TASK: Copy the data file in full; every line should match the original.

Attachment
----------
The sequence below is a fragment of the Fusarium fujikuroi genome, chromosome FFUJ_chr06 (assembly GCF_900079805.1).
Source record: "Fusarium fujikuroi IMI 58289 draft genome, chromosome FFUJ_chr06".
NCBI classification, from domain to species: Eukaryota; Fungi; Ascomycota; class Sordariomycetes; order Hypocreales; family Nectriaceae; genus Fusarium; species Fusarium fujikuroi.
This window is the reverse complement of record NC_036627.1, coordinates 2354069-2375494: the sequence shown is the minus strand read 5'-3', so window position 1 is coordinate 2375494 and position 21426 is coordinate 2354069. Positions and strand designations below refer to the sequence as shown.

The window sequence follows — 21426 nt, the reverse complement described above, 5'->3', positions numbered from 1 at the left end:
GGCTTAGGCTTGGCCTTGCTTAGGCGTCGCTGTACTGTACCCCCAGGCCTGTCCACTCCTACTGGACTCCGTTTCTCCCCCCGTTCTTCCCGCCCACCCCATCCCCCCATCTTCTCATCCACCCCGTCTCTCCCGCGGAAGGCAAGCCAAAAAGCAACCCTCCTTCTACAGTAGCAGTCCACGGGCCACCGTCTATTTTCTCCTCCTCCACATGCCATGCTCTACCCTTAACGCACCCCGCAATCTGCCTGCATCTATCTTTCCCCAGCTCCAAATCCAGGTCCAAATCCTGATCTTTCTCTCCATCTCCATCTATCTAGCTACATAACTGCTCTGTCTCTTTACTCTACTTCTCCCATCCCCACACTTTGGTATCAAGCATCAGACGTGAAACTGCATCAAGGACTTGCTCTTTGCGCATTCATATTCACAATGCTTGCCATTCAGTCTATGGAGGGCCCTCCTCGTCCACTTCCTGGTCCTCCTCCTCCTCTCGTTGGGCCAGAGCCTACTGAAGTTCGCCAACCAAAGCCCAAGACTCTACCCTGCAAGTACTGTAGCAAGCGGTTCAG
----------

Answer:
The sequence below is a fragment of the Fusarium fujikuroi genome, chromosome FFUJ_chr06 (assembly GCF_900079805.1).
Source record: "Fusarium fujikuroi IMI 58289 draft genome, chromosome FFUJ_chr06".
NCBI classification, from domain to species: Eukaryota; Fungi; Ascomycota; class Sordariomycetes; order Hypocreales; family Nectriaceae; genus Fusarium; species Fusarium fujikuroi.
This window is the reverse complement of record NC_036627.1, coordinates 2354069-2375494: the sequence shown is the minus strand read 5'-3', so window position 1 is coordinate 2375494 and position 21426 is coordinate 2354069. Positions and strand designations below refer to the sequence as shown.

The window sequence follows — 21426 nt, the reverse complement described above, 5'->3', positions numbered from 1 at the left end:
GGCTTAGGCTTGGCCTTGCTTAGGCGTCGCTGTACTGTACCCCCAGGCCTGTCCACTCCTACTGGACTCCGTTTCTCCCCCCGTTCTTCCCGCCCACCCCATCCCCCCATCTTCTCATCCACCCCGTCTCTCCCGCGGAAGGCAAGCCAAAAAGCAACCCTCCTTCTACAGTAGCAGTCCACGGGCCACCGTCTATTTTCTCCTCCTCCACATGCCATGCTCTACCCTTAACGCACCCCGCAATCTGCCTGCATCTATCTTTCCCCAGCTCCAAATCCAGGTCCAAATCCTGATCTTTCTCTCCATCTCCATCTATCTAGCTACATAACTGCTCTGTCTCTTTACTCTACTTCTCCCATCCCCACACTTTGGTATCAAGCATCAGACGTGAAACTGCATCAAGGACTTGCTCTTTGCGCATTCATATTCACAATGCTTGCCATTCAGTCTATGGAGGGCCCTCCTCGTCCACTTCCTGGTCCTCCTCCTCCTCTCGTTGGGCCAGAGCCTACTGAAGTTCGCCAACCAAAGCCCAAGACTCTACCCTGCAAGTACTGTAGCAAGCGGTTCAG